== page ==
A plan to allow customers to order parts for their heavy equipment via a secure e-commerce platform and track delivery, originally planned for 2023, has been brought forward to 2021, says Mabuma, who is based in Lubumbashi. The platform is being developed with Caterpillar, the US manufacturer of construction and mining equipment.
Heavy equipment suppliers in sub Saharan Africa such as Thyssenkrupp Industrial Solutions are accelerating their deployment of digital channels to serve their customers.
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The pandemic has made these tools the only reliable way to stay in touch with customers, and for the clients to monitor the performance of their gear. Congo Equipment’s e-commerce platform, which will be the first of its kind in the DRC, should be launched around the third quarter of 2021, says Mabuma.
The aim is to let clients break away from the existing process of chasing orders by e-mail and provide “fluid and accessible remote information.” This, says Mabuma, will give better visibility on delivery times for parts, and allow more efficient stock management. The service will be free for existing clients.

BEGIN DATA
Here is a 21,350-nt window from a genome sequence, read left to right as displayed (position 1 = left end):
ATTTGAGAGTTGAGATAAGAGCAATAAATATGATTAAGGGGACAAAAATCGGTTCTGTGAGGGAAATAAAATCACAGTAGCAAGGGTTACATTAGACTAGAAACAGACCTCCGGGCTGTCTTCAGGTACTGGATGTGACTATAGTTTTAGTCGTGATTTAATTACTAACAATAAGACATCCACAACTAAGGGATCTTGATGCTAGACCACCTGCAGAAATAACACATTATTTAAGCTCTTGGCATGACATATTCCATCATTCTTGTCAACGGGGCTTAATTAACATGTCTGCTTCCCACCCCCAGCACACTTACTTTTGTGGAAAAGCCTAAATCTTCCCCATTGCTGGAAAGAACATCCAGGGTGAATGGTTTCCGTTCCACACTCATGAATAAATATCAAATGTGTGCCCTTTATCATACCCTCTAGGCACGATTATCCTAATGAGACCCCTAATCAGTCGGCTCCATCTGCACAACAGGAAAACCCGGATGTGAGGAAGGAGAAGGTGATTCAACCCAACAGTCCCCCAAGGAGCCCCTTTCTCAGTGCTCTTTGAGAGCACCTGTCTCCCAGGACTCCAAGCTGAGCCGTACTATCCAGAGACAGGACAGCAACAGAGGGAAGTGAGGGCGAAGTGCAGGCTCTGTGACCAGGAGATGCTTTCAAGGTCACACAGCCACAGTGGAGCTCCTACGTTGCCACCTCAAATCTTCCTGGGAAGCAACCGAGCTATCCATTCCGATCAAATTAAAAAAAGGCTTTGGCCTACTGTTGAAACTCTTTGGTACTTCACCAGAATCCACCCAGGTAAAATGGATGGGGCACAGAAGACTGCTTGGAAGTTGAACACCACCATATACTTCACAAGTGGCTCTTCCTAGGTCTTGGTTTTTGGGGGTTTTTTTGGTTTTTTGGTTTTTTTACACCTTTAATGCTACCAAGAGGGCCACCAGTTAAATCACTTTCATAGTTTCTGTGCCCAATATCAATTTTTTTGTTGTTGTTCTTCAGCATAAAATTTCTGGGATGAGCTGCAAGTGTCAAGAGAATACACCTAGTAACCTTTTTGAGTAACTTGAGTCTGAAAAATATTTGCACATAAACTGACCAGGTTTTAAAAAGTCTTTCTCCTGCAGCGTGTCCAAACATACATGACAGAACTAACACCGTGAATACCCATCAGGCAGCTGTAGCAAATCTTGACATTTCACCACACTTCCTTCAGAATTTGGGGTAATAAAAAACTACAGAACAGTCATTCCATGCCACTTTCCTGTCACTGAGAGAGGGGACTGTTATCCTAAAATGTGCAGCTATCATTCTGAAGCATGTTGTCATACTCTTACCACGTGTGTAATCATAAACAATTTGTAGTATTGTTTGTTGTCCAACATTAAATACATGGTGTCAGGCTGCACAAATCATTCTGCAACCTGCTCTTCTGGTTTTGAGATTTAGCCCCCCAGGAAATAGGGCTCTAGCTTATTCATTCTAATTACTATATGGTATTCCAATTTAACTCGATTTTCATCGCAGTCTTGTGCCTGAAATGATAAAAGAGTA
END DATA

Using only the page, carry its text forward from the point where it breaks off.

Customers have shown increased demand for the company’s existing digital fleet monitoring tool, says Mabuma.
- The digitalisation of the company’s internal operations has also been accelerated.
- Sales have dropped as a result of the pandemic, and this is having a financial impact, adds Mabuma.
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Obtaining supplies has been “a bit slower” than usual, but not enough to cause a real problem. Imports from ports in South Africa which are then transported by road have never been completely blocked. The company has been able to cut costs, and Mabuma sees no need to raise new funds: “We can get through this difficult period.”
About 99% of Congo Equipment’s clients are in the mining sector and its subsidiaries. The company aims to diversify into supplying agriculture and construction businesses, says the CEO.
Some clients have delayed spending decisions as a result of COVID-19 and some of the company’s experts have been blocked outside the country, he says. There has been a gradual improvement since the DRC reopened its borders on August 15, he adds.
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One long-term consequence of the pandemic for the company will be a greater focus on training and hiring locally. Some technical experts have found themselves suddenly stranded in South Africa or China.
All of Mabuma’s predecessors were foreign. The aim now, he says, is for executives at the company to be responsible for training their eventual local replacement.
- The results of investing in internal training will be a company that is staffed in a more stable and sustainable way, he says.
- This is in line with government policy that existed before COVID-19, he notes, adding that political and business objectives are now more closely aligned due to the pandemic.
More resources for developing local technical skills in the DRC can be a positive result of COVID-19.
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